Archives for February 2015

Radiation Protection During Mobile Exams

Do you wear a lead apron during portable exams?

I have found in my years of experience as a radiologic technologist that practices vary from one radiologic technologist to the next.  Of course, we utilize some form of radiation protection when it comes to using a c-arm for mobile fluoroscopy in the operating room.  Fewer people wear lead when performing plain film images during surgical procedures.  And most don’t seem to worry about radiation protection during routine portable exams like chest x-rays and abdomen films.

Why is this?  

We learn in school that lead shielding is required when performing these exams.  For those of you who do not wear radiation protection for mobile exams, I am about to show you something which may cause you to change the way you prioritize wearing radiation protection apparel.

For some context, I want to step back in time, when Computed Radiography (CR) was first implemented at a hospital I was a clinical instructor for.  My job was to accompany student technologists while they performed their exams and to educate and evaluate.  Having never been to the operating room at that facility, I was given the opportunity to tag along with one of the staff techs who had been observing my student for the day.  They were assigned to perform a cross-table lateral lumbar spine image during a discectomy.

I watched as the staff technologist carefully walked around the table, being mindful of the sterile field, and positioned the draped image receptor next to the patient.  My student used the portable x-ray machine to align a horizontal beam to include the lumbar spine for the prone patient.  When they were finished setting up, they indicated to the O.R. staff in the room that they were ready to expose the image.  All of them, including the physician left the room while the three of us from the radiology department stayed to make the exposure.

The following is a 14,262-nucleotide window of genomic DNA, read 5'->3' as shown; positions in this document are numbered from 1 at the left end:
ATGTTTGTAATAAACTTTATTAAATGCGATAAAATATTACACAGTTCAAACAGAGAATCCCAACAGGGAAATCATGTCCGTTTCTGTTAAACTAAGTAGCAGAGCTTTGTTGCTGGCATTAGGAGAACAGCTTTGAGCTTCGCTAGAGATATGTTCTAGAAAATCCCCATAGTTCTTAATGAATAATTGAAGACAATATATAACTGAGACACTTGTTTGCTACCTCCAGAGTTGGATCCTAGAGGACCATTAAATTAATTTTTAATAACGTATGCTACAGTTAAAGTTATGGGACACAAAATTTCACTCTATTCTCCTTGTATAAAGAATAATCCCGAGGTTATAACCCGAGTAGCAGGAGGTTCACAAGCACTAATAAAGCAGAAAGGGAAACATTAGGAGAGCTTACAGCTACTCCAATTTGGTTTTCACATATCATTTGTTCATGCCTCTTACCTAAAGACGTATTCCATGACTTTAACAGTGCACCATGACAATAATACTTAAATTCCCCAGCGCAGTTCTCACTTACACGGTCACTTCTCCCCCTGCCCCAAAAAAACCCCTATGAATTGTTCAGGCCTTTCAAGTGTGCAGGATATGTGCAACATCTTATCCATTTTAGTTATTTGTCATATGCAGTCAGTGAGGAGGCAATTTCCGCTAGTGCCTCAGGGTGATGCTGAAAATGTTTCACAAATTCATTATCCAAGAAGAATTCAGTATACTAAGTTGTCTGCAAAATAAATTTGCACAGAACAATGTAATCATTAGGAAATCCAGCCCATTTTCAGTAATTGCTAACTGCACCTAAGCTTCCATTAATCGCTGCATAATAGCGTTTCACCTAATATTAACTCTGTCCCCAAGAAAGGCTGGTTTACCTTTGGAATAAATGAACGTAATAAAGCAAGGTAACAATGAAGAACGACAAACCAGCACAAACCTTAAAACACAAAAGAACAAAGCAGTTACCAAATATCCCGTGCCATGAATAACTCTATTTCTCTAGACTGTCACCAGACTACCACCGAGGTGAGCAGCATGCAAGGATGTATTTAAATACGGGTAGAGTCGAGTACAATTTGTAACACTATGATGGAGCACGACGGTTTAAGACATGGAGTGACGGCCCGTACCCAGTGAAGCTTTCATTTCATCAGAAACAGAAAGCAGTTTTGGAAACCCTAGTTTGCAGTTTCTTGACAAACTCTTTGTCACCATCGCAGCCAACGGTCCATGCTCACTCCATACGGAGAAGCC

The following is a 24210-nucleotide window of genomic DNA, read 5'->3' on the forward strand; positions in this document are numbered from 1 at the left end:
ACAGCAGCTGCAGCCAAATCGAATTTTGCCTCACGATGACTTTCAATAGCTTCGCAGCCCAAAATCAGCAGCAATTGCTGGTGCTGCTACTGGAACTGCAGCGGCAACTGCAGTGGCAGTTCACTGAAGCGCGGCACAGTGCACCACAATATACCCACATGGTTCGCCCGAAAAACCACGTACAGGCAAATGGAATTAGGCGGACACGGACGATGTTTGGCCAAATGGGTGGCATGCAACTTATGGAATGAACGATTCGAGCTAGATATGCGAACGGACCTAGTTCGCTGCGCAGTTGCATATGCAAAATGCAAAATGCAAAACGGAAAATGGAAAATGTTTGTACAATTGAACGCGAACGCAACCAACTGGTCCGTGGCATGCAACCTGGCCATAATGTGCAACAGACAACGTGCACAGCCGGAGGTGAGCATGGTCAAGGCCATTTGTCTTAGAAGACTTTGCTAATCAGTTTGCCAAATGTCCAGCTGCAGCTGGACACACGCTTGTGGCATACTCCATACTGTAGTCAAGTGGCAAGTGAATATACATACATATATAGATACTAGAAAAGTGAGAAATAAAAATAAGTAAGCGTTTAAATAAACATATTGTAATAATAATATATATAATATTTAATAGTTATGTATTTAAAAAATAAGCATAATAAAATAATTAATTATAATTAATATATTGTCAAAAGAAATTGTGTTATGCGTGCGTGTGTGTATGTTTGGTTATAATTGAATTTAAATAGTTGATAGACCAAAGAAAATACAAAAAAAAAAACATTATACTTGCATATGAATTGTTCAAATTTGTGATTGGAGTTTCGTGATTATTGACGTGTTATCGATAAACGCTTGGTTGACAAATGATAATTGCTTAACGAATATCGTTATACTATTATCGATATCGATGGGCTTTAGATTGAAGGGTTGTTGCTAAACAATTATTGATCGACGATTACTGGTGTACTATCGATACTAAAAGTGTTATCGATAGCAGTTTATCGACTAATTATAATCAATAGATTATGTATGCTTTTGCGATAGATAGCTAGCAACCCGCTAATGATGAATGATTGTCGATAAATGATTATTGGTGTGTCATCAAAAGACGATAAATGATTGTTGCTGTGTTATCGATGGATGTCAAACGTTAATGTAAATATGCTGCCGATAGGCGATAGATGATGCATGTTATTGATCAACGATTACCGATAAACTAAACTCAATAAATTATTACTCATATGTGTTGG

We had taken two CR image plates into the room with us.  One was positioned next to the patient, and the other had been placed against the wall behind us.  The student made the exposure, extending the full length of the cable that attached the exposure switch to the portable x-ray machine, which was about 12 feet.  The staff technologist and I backed up to the wall behind us – I would guess an additional 3 feet behind the student technologist who exposed the image.  We all wore lead aprons.

Upon returning to the radiology department to develop the image, the student made a mistake that every technologist has done in their career.  He was carrying both the exposed image plate of the lumbar spine image as well as the unexposed image plate that had been resting against the wall behind us, and he forgot which one was the exposed plate.  The logical solution was to process both image plates under the “lateral lumbar spine” algorithm and discard the image that was not exposed.

The first image was not the lumbar spine image we had hoped it would be.  Instead, something peculiar appeared on the monitor in front of us as the scanner slowly revealed more and more of the image during processing.  Once the entire image had been scanned and the processing the algorithm was applied, it was clear that this was an image of a lower leg (a portion of the tibia and fibula).

Thinking we had come across someone else’s image plate that had been exposed for a different patient (and thankful we did not use that plate to image the lumbar spine), we began asking around the department to see if anyone was missing a tib-fib image from any of their exams.  No one was missing an image.  I decided to examine the image further on a PACS monitor for larger viewing.  The image quality was poor, and the resolution was horrible.  The exposure indicator proved that the image was slightly over-exposed.  I then realized what I was looking at.  This was the cassette that was leaning against the wall in the operating room approximately 15 feet from the patient that was x-rayed.  If you recall, the staff technologist and I had backed up against the wall prior to the exposure being made for the lumbar spine.  This was an image of the staff technologist’s leg, which was positioned just a few inches in front of the image plate during the lumbar spine exposure.  This was purely created by scatter radiation from the exposure we took in surgery.

Here are some examples of images created solely from scatter radiation in an experiment based off of lessons learned from this experience: